contributed by Benjamin K. Roe
Imagine that you’re sitting in a wonderful big room in a palazzo in Venice on the Grand Canal. One end of the room has enormous windows that look out on the Grand Canal. And if you look out there, you see amazing houses, and gondolas plying the water. And if you look on the walls, you see Canaletto paintings depicting similar scenes. At the same time you’re processing some infectious music by Vivaldi. And you can hardly imagine something more amazing.
– Alison Mackay
Many advocates of early music and of historically-informed performances speak to the clarity and insight that happens when you hear music performed on instruments for which they were written. Timbres, textures, and dynamics – even in the most familiar of works – can sound radically different when approached and performed this way.
Alison Mackay of the Tafelmusik Baroque Orchestra has taken this concept to the next level. What if you could hear a Vivaldi concerto played not only on the instruments of the Red Priest’s reign in Venice, but also in the trappings of his time – the rooms, the furniture, and the powerful stimulus of the art hanging on the walls?
Thus was born the wildly successful Tafelmusik program House of Dreams – a semi-staged multimedia program that takes you through five European homes known as destinations for both musical and visual art. Such as the London townhouse of composer-and-art-collector Georg Frideric Handel. (He owned more than 80 paintings, including a Rembrandt. Who knew?). A little bookshop stuffed with Vermeers in the canal-ringed Dutch city of Delft. The Palais Royale in Paris, and, eventually a music room next door to the Bach family compound in Leipzig.
“It does allow us to turn a different lens on our music,” says Mackay, “and with it a different emotional palette.” Tonight, Mackay will be in the bass section of her band as they bid Vivaldi a happy 338th birthday with a performance of House of Dreams presented by Early Music Vancouver. It’s the kickoff to an eight-city Tafelmusik tour of the program through Western Canada. After tonight’s show in Vancouver, you can catch the music-and-art show in Victoria, Duncan, Nanaimo, and Kelowna in British Columbia, and Edmonton and Calgary in Alberta.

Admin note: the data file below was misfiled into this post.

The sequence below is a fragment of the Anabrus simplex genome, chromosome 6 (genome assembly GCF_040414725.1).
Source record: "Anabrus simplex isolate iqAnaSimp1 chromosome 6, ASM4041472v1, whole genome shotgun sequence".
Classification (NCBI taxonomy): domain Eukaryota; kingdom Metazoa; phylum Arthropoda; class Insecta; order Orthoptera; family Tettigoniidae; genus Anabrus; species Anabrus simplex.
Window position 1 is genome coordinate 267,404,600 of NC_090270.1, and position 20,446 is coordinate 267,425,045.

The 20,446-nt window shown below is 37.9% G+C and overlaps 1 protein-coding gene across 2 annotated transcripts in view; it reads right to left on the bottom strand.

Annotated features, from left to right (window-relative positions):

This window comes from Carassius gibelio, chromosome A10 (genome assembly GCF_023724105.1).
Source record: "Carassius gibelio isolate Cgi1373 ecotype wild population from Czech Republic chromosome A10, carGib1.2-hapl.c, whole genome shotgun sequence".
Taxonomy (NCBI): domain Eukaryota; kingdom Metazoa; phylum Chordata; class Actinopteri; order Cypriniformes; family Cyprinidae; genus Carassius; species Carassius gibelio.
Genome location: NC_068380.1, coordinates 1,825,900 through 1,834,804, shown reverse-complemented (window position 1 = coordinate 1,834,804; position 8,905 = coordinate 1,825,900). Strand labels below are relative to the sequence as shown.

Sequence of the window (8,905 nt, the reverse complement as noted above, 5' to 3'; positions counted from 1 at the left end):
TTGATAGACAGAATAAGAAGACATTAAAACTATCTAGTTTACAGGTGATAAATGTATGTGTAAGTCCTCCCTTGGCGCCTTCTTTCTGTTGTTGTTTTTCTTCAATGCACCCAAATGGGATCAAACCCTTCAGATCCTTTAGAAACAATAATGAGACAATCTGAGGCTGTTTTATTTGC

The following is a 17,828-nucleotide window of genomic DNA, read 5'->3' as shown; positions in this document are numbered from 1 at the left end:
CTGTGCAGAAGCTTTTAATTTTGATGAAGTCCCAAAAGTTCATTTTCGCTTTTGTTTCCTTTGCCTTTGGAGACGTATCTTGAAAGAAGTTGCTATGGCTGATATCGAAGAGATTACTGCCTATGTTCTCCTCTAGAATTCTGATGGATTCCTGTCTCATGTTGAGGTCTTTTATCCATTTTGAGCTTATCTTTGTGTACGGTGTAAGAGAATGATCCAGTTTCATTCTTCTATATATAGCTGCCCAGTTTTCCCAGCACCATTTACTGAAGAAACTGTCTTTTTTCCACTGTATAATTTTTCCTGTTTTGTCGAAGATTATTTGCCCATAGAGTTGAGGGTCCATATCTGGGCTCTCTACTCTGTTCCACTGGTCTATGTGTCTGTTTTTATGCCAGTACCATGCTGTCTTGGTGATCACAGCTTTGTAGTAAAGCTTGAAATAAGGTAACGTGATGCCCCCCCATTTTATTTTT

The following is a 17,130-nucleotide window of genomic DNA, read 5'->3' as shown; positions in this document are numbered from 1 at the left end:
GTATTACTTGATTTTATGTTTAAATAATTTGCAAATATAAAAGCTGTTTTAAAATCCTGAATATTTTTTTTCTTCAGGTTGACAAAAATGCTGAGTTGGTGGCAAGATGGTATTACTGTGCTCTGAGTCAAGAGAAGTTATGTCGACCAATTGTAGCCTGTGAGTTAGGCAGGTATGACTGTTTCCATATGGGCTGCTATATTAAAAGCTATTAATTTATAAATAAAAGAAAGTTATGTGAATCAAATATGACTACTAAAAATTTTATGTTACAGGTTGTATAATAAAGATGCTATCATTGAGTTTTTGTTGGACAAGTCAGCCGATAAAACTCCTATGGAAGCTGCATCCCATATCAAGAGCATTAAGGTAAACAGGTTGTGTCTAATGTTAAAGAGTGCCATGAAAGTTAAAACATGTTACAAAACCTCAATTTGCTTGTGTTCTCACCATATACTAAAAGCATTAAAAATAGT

With a name like Canaletto (“little canal”), it was only natural that Giovanni Antonio Canal would live and work in Venice. Though his one-word name actually comes from the fact that it was the way to distinguish him (the “little” Canal) from his artist father Bernardo Canal. Maybe he was the “Grand Canal”?
Regardless, when I think of Vivaldi, Venice, and canals, my mind is immediately brought back to a charming potboiler of late-70s film called A Little Romance. “A French boy (Daniel) and an American girl (Lauren), who goes to school in Paris, meet and begin a little romance – a romance, they learn, that can be sealed forever with a sunset kiss on a gondola under the Bridge of Sighs. To pull it off, they need the help of Sir Laurence Olivier (!!), and, naturally, our man Antonio….
This blog post contributed by Benjamin K. Roe, EMA Board Chair of Early Music Month and Executive Director of The Heiftetz International Music Institute.